Article and photos by Sam Vigersky
It’s 8:00 AM in Port-au-Prince and the thermometer reads 92 degrees. Julie Longpré, a civil engineer working in water and sanitation for PAHO/WHO doesn’t seem bothered. When she arrives at the Penguin Water Center a dozen noisy trucks idle in lines, waiting their turn to fill-up with chlorinated water for delivery to hundreds-of-thousands of people living in settlement sites. “This is one of the best parts of my job,” she says, preparing to take water samples by emptying her pockets of anything that can’t get wet and grabbing three glass jars.
Julie approaches a truck and tells the driver she needs a sample, and with permission, carefully ascends a ladder until reaching the roof nine feet up. With feet planted, she extends her arm and the glass jar clasped in her hand suddenly disappears in a torrent of water rushing from the pipe above towards the trucks hull. In 90 seconds, three water samples are taken and Julie has managed to become soaking wet. “Working in the field is definitely fun. Especially when you can get wet on a hot day!” The water collected on this day will be analyzed at the THW (German Federal Agency for Technical Relief) laboratory.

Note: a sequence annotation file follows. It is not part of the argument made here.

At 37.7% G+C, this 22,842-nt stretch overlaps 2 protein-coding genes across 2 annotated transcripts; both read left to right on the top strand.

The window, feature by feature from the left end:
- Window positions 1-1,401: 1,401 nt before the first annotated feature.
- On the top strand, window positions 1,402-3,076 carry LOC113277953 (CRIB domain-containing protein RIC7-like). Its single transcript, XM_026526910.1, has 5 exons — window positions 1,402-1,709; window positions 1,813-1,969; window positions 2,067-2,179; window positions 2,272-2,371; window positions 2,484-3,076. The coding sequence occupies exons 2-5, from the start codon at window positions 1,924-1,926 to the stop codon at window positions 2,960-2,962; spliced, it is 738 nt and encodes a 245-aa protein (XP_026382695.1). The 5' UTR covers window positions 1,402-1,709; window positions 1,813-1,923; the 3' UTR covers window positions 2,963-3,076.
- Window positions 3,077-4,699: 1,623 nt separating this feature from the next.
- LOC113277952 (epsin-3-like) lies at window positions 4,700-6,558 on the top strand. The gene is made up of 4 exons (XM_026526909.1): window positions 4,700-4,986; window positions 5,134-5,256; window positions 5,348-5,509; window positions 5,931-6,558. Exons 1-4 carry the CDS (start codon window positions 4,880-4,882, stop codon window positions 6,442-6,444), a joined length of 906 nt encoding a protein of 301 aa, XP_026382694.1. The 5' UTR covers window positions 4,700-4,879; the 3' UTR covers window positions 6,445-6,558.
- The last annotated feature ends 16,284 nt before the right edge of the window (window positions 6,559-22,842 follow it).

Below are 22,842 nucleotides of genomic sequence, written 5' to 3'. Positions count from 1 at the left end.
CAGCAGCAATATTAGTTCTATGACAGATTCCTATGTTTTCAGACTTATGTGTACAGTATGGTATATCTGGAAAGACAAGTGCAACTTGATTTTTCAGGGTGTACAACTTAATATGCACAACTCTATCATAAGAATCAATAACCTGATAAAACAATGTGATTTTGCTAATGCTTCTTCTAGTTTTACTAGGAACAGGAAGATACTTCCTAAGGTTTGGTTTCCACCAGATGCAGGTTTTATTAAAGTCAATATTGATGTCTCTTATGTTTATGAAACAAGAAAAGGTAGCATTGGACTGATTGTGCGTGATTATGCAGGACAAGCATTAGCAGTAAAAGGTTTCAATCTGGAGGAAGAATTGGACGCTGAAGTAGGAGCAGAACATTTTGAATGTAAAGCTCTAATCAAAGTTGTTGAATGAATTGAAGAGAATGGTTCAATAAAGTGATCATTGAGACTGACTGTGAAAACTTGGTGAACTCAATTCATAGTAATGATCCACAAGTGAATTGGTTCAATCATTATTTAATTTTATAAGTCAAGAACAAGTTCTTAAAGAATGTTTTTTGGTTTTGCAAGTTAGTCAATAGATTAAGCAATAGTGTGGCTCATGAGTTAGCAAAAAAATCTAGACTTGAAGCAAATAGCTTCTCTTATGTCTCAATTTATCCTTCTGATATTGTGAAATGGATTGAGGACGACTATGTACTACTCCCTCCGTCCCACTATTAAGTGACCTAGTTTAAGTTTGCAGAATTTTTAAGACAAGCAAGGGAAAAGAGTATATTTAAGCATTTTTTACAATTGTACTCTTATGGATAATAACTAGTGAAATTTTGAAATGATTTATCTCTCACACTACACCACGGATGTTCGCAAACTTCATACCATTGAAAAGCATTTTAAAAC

These small samples are an important part of the elaborately choreographed system that brings together the Haitian Government, UN agencies and NGOs. The result is delivery of 4.2 million liters of clean drinking water every day – a major success considering Port-au-Prince’s notorious traffic jams and ever shrinking boulevards from rubble spilling into the streets. PAHO/WHO assists DINEPA (the National Direction for Potable Water and Sanitation) with chlorination by providing HTH (High-Test Hypochlorite) to water trucks at filling stations. This chlorination process kills bacteria, which left untreated, can cause disease outbreaks like watery diarrhea and gastrointestinal illness in crowded settlement sites. The samples taken by Julie help determine whether the levels are safe enough for drinking.
Beyond regular sampling Penguin, PAHO/WHO and THW are supporting the government in their efforts to establish a water quality monitoring laboratory within the Ministry of Agriculture and Natural Resources Laboratory at Tamarinier. The laboratory will provide analysis of samples for monitoring and outbreak control. Vendors will also be able to have their water certified as being potable. “The ability of the government to analyze water samples is essential for health promotion and disease prevention activities,” noted Sally Edwards, a PAHO/WHO advisor in Sustainable Development and Environmental Health. “The monitoring laboratory will be a major achievement in the delivery of clean water.”